Credible Investigation Sought Into Bhimadole Custodial Death

The Human Rights Forum (HRF) calls for a credible investigation into the death in custody on May 4, 2022 of Madipalli Apparao (36) of Pothunuru village in Bhimadole mandal. A farm hand, Apparao died in the precincts of the Bhimadole police station of Eluru district. The probe must be conducted by an agency as independent of the local police as possible. As of today, no inquiry has been initiated. According to CrPC 176(1A), this death must be enquired into by a Judicial Magistrate and not an executive magistrate as is being customarily done.

A two-member HRF team today visited Pothunuru, Bhimadole and Eluru and elicited facts surrounding Apparao’s death. We spoke with family members of the deceased, who is rajaka by caste, villagers of Pothunuru, the police of Bhimadole and the RDO of Eluru. We also visited the Bhimdaole police station.

The police version is that Apparao, a habitual offender was arrested on the night of May 3, 2022 for allegedly snatching a chain from a pedestrian. He was kept in the lock up at the police station in Bhimadole where he bolted himself inside the attached toilet sometime around 8:45 am the next day. At about 9 am, the police say they broke in to find him hanging with rope he had managed to get inside the police station. He was rushed to the hospital but did not survive.

Based on our fact-finding, we find the police version of events to be blatant falsehoods. From what we gathered, it was a clear case of police excess that resulted in the death of Apparao. He was arrested on 29th of April , kept in illegal custody for 4 days and subjected to beatings including to the head. When  his condition deteriorated, the police informed his parents while taking him to hospital where he was pronounced ‘brought dead’.

There are a number of inconsistencies and contradictions in the police narrative that cast aspersion on their account. These doubts can only be clarified and the truth determined if there is an investigation by an agency that is not part of the district police apparatus. Such an investigation must pinpoint blame and prosecute police personnel accordingly. We do not want a whitewash enquiry that usually ends up in a few suspensions and then the matter is closed.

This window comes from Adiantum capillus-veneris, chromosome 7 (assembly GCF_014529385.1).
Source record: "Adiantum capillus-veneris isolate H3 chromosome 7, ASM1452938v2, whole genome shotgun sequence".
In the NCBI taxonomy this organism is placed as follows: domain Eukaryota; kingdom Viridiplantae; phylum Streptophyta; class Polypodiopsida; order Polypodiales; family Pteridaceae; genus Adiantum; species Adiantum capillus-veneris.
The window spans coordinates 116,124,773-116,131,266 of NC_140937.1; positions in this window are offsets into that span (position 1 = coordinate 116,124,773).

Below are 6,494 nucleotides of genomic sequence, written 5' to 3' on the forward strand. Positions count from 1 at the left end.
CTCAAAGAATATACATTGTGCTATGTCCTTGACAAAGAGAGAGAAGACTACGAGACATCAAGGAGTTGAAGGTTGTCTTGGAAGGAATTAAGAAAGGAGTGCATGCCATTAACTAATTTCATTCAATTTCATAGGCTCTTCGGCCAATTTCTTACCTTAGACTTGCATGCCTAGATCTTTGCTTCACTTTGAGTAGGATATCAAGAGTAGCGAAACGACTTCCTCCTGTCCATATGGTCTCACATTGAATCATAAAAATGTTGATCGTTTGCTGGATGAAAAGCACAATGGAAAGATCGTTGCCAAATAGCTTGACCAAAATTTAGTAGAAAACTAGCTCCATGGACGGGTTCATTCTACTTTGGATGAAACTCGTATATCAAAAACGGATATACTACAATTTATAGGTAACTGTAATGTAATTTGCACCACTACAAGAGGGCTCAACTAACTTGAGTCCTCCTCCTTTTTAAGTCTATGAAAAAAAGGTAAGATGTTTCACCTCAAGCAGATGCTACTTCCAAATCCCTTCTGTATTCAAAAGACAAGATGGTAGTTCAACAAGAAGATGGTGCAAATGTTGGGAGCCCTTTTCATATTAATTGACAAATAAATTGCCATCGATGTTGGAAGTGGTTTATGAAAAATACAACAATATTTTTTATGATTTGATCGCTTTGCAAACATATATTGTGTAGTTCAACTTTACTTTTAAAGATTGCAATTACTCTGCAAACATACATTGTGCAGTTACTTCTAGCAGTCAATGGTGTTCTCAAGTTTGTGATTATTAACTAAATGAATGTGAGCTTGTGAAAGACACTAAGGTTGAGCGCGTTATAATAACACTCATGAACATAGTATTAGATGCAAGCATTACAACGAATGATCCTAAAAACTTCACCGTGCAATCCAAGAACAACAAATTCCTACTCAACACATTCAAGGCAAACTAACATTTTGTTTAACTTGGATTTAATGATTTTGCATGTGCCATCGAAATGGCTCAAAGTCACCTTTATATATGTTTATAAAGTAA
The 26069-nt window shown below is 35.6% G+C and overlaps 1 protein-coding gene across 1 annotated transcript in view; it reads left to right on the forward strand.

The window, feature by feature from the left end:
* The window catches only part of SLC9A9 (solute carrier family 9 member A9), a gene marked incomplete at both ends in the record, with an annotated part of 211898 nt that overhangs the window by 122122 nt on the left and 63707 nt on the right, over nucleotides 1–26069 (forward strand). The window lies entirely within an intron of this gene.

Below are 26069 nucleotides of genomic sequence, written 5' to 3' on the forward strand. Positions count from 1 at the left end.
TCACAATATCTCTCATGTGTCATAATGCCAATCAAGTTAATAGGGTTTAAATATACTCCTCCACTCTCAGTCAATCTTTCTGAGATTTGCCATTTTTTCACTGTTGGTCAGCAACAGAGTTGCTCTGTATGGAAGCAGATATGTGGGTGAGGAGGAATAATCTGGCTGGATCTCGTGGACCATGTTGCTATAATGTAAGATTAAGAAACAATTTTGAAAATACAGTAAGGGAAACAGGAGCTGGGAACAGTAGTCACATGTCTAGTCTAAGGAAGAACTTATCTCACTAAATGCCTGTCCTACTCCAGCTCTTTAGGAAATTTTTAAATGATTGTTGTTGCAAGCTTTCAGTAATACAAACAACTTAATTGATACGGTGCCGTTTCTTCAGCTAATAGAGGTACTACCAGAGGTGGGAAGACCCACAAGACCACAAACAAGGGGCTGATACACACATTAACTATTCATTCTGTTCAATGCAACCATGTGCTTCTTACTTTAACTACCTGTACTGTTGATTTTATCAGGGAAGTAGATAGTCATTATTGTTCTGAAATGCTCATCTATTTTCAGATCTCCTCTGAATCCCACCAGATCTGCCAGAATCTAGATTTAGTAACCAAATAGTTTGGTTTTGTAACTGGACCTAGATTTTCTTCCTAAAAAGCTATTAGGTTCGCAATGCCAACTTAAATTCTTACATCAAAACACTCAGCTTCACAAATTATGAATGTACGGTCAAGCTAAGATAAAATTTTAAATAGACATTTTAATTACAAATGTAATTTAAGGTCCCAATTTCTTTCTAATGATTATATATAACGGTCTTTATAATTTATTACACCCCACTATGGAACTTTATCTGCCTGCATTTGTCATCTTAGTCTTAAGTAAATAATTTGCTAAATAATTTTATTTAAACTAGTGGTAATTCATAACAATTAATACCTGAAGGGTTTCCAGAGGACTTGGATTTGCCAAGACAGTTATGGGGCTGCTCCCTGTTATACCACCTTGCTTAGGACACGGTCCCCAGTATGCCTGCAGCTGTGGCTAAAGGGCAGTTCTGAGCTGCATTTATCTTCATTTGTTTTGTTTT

The family of Apparao has to be compensated substantively. This must be in accordance with judgements of the Supreme Court in respect of custodial deaths.

HRF wishes to point out that the insertion of Section 176 (1A) through a significant amendment to the CrPC in the year 2005, mandated that all custodial deaths should be inquired into by a Judicial Magistrate or Metropolitan Magistrate rather than an Executive Magistrate. This provision was inserted by the Criminal Law Amendment Act (Act 25 of 2005) and has come into force on 23-06-2006. The objective of the amendment is to insulate the administration of criminal justice from institutional bias and to ensure that justice is not only done but seems to be done. The inquiry by a judicial officer was intended to be an effective measure to prevent abuse of power. The whole investigation was to be conducted under the gaze of the judiciary, which would thereby act as a check on the investigating agency to act well within its purview. It would also dispel suspicions about foul play. Neither the RDO, Eluru nor any other executive magistrate has any right vested by the law to conduct the inquiry.

We noticed that there were no closed-circuit television (CCTVs) cameras installed at the Bhimadole police station. And this appears to be the case across all police stations in the State. This is clearly in contempt of the exemplary December 2, 2020 judgement of the Supreme Court that directed the Centre, States and Union Territories to install CCTVs with night vision cameras and audio recording in every police station. The SC specified that these cameras must cover “interrogation rooms, entry and exits, lock-ups, corridors, lobbies, reception area, rooms of the sub-Inspector and Inspector, duty officer’s room, in front of the police station compound, back part of the police station and outside washrooms.”

If this landmark order is implemented properly, it will go some way towards reducing custodial violence and human rights abuses and ensuring greater police accountability. However, so far there has only been non-compliance with the order. We urge the State government to see that this SC directive is complied with at the earliest.

Y Rajesh
(HRF A.P state secretary)

G Rohith
(HRF A.P state executive committee member)


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